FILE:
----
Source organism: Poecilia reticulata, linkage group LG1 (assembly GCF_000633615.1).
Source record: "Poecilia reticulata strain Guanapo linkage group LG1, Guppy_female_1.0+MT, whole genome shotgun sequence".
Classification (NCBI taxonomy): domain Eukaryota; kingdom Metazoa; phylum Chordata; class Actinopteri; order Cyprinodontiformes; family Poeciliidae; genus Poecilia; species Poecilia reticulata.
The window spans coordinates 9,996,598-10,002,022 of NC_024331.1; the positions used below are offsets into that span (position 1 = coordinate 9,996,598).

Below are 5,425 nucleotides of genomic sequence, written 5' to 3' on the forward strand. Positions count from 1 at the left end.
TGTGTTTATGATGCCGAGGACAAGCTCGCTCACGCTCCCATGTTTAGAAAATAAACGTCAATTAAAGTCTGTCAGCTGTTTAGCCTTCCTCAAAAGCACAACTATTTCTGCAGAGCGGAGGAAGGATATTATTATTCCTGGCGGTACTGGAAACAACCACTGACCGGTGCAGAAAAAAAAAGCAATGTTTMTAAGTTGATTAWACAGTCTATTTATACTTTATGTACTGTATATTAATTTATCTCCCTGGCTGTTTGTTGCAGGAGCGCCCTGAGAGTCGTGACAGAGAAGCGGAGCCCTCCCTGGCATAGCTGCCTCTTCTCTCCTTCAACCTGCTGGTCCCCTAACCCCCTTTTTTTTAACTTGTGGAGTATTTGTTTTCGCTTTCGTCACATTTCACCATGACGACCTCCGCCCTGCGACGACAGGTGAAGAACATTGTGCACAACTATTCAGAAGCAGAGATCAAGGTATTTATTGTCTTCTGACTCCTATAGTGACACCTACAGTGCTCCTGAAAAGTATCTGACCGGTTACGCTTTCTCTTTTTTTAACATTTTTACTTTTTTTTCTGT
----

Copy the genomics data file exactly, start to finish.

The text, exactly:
Source organism: Poecilia reticulata, linkage group LG1 (assembly GCF_000633615.1).
Source record: "Poecilia reticulata strain Guanapo linkage group LG1, Guppy_female_1.0+MT, whole genome shotgun sequence".
Classification (NCBI taxonomy): domain Eukaryota; kingdom Metazoa; phylum Chordata; class Actinopteri; order Cyprinodontiformes; family Poeciliidae; genus Poecilia; species Poecilia reticulata.
The window spans coordinates 9,996,598-10,002,022 of NC_024331.1; the positions used below are offsets into that span (position 1 = coordinate 9,996,598).

Below are 5,425 nucleotides of genomic sequence, written 5' to 3' on the forward strand. Positions count from 1 at the left end.
TGTGTTTATGATGCCGAGGACAAGCTCGCTCACGCTCCCATGTTTAGAAAATAAACGTCAATTAAAGTCTGTCAGCTGTTTAGCCTTCCTCAAAAGCACAACTATTTCTGCAGAGCGGAGGAAGGATATTATTATTCCTGGCGGTACTGGAAACAACCACTGACCGGTGCAGAAAAAAAAAGCAATGTTTMTAAGTTGATTAWACAGTCTATTTATACTTTATGTACTGTATATTAATTTATCTCCCTGGCTGTTTGTTGCAGGAGCGCCCTGAGAGTCGTGACAGAGAAGCGGAGCCCTCCCTGGCATAGCTGCCTCTTCTCTCCTTCAACCTGCTGGTCCCCTAACCCCCTTTTTTTTAACTTGTGGAGTATTTGTTTTCGCTTTCGTCACATTTCACCATGACGACCTCCGCCCTGCGACGACAGGTGAAGAACATTGTGCACAACTATTCAGAAGCAGAGATCAAGGTATTTATTGTCTTCTGACTCCTATAGTGACACCTACAGTGCTCCTGAAAAGTATCTGACCGGTTACGCTTTCTCTTTTTTTAACATTTTTACTTTTTTTTCTGT